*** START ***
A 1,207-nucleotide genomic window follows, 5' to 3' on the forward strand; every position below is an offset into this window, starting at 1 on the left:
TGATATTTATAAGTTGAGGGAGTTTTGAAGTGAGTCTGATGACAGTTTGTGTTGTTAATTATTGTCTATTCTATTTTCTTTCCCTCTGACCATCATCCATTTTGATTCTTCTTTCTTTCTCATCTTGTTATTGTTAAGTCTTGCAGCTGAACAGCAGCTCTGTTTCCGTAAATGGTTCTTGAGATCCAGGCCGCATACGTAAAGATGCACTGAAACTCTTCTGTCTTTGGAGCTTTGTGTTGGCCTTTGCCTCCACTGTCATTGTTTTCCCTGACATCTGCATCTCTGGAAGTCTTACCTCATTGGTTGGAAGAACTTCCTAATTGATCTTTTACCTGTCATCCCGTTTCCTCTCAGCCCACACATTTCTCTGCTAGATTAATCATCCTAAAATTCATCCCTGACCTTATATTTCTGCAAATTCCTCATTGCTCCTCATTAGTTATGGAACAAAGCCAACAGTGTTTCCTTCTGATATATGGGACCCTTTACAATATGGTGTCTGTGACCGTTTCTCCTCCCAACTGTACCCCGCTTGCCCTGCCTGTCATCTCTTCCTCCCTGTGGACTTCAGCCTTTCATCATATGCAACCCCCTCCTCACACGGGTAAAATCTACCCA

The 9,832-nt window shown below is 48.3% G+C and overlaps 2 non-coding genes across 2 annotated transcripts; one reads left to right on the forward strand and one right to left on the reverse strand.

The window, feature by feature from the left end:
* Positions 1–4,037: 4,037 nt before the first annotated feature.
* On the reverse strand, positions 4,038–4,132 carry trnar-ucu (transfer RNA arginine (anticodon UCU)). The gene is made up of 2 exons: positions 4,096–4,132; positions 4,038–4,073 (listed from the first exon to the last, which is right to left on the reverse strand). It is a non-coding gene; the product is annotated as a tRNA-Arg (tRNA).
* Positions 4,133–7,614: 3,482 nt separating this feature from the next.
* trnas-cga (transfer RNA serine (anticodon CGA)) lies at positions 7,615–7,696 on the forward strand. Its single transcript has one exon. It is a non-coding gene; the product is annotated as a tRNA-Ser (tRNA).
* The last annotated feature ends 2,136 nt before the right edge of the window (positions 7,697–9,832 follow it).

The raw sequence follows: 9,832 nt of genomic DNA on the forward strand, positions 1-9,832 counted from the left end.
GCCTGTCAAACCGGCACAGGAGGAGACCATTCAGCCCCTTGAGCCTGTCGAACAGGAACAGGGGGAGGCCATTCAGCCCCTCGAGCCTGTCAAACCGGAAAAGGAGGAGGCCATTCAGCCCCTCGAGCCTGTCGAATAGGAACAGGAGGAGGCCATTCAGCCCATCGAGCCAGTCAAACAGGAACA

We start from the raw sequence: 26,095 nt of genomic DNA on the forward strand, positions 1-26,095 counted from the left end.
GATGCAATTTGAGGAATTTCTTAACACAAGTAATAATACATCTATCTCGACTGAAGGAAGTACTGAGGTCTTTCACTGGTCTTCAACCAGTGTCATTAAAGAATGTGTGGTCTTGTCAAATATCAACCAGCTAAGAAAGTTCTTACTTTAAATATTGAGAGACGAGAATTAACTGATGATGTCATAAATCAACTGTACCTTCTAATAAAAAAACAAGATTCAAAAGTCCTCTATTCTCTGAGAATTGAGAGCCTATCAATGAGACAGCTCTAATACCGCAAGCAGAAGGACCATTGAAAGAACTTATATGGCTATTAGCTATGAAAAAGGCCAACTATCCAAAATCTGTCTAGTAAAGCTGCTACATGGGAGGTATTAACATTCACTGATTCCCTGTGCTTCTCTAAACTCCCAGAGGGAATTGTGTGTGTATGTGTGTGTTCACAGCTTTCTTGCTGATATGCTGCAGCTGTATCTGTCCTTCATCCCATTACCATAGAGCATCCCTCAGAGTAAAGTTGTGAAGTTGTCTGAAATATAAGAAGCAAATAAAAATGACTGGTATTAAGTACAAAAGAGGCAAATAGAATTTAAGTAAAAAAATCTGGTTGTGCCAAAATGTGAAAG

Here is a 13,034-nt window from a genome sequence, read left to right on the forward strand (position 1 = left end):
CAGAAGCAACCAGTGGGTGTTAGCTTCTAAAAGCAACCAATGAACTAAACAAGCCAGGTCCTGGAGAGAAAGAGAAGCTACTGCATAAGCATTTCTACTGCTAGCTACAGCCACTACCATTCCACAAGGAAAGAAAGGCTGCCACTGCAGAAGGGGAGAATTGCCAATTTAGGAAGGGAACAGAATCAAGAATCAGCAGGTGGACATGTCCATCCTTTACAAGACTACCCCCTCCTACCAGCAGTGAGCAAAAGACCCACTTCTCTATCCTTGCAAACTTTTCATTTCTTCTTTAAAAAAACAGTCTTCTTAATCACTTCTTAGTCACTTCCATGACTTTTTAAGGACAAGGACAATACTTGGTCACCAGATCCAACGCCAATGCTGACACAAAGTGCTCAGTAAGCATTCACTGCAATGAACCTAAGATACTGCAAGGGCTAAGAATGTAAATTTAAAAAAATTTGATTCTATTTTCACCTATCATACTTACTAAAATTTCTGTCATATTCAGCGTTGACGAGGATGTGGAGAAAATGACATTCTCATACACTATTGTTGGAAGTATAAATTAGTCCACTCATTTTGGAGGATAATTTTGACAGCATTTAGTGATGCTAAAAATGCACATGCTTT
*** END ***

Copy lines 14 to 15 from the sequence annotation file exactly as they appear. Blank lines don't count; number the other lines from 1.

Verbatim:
Here is a 13,034-nt window from a genome sequence, read left to right on the forward strand (position 1 = left end):
CAGAAGCAACCAGTGGGTGTTAGCTTCTAAAAGCAACCAATGAACTAAACAAGCCAGGTCCTGGAGAGAAAGAGAAGCTACTGCATAAGCATTTCTACTGCTAGCTACAGCCACTACCATTCCACAAGGAAAGAAAGGCTGCCACTGCAGAAGGGGAGAATTGCCAATTTAGGAAGGGAACAGAATCAAGAATCAGCAGGTGGACATGTCCATCCTTTACAAGACTACCCCCTCCTACCAGCAGTGAGCAAAAGACCCACTTCTCTATCCTTGCAAACTTTTCATTTCTTCTTTAAAAAAACAGTCTTCTTAATCACTTCTTAGTCACTTCCATGACTTTTTAAGGACAAGGACAATACTTGGTCACCAGATCCAACGCCAATGCTGACACAAAGTGCTCAGTAAGCATTCACTGCAATGAACCTAAGATACTGCAAGGGCTAAGAATGTAAATTTAAAAAAATTTGATTCTATTTTCACCTATCATACTTACTAAAATTTCTGTCATATTCAGCGTTGACGAGGATGTGGAGAAAATGACATTCTCATACACTATTGTTGGAAGTATAAATTAGTCCACTCATTTTGGAGGATAATTTTGACAGCATTTAGTGATGCTAAAAATGCACATGCTTT